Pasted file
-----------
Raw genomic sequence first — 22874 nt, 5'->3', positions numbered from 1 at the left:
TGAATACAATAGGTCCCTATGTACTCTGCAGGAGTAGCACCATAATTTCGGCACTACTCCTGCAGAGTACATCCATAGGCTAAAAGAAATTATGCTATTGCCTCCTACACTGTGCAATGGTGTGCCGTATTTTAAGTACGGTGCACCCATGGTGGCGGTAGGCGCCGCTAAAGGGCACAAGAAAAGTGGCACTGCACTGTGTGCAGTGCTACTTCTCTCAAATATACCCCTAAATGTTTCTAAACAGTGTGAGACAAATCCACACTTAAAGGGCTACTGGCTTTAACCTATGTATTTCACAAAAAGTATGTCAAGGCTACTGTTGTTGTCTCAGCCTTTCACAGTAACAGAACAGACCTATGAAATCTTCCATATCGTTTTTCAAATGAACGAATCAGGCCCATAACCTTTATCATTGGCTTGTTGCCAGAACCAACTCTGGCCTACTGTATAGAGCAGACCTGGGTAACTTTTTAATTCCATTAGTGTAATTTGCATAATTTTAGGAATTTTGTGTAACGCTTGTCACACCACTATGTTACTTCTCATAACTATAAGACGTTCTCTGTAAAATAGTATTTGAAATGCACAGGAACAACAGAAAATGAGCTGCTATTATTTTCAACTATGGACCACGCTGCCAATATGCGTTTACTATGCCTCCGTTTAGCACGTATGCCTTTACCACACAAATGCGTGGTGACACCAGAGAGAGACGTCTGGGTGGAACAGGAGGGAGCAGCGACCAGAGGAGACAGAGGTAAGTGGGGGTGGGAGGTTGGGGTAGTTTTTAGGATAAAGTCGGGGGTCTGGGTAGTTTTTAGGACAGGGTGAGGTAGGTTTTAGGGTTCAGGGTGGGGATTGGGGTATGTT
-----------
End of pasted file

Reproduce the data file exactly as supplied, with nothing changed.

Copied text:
Raw genomic sequence first — 22874 nt, 5'->3', positions numbered from 1 at the left:
TGAATACAATAGGTCCCTATGTACTCTGCAGGAGTAGCACCATAATTTCGGCACTACTCCTGCAGAGTACATCCATAGGCTAAAAGAAATTATGCTATTGCCTCCTACACTGTGCAATGGTGTGCCGTATTTTAAGTACGGTGCACCCATGGTGGCGGTAGGCGCCGCTAAAGGGCACAAGAAAAGTGGCACTGCACTGTGTGCAGTGCTACTTCTCTCAAATATACCCCTAAATGTTTCTAAACAGTGTGAGACAAATCCACACTTAAAGGGCTACTGGCTTTAACCTATGTATTTCACAAAAAGTATGTCAAGGCTACTGTTGTTGTCTCAGCCTTTCACAGTAACAGAACAGACCTATGAAATCTTCCATATCGTTTTTCAAATGAACGAATCAGGCCCATAACCTTTATCATTGGCTTGTTGCCAGAACCAACTCTGGCCTACTGTATAGAGCAGACCTGGGTAACTTTTTAATTCCATTAGTGTAATTTGCATAATTTTAGGAATTTTGTGTAACGCTTGTCACACCACTATGTTACTTCTCATAACTATAAGACGTTCTCTGTAAAATAGTATTTGAAATGCACAGGAACAACAGAAAATGAGCTGCTATTATTTTCAACTATGGACCACGCTGCCAATATGCGTTTACTATGCCTCCGTTTAGCACGTATGCCTTTACCACACAAATGCGTGGTGACACCAGAGAGAGACGTCTGGGTGGAACAGGAGGGAGCAGCGACCAGAGGAGACAGAGGTAAGTGGGGGTGGGAGGTTGGGGTAGTTTTTAGGATAAAGTCGGGGGTCTGGGTAGTTTTTAGGACAGGGTGAGGTAGGTTTTAGGGTTCAGGGTGGGGATTGGGGTATGTT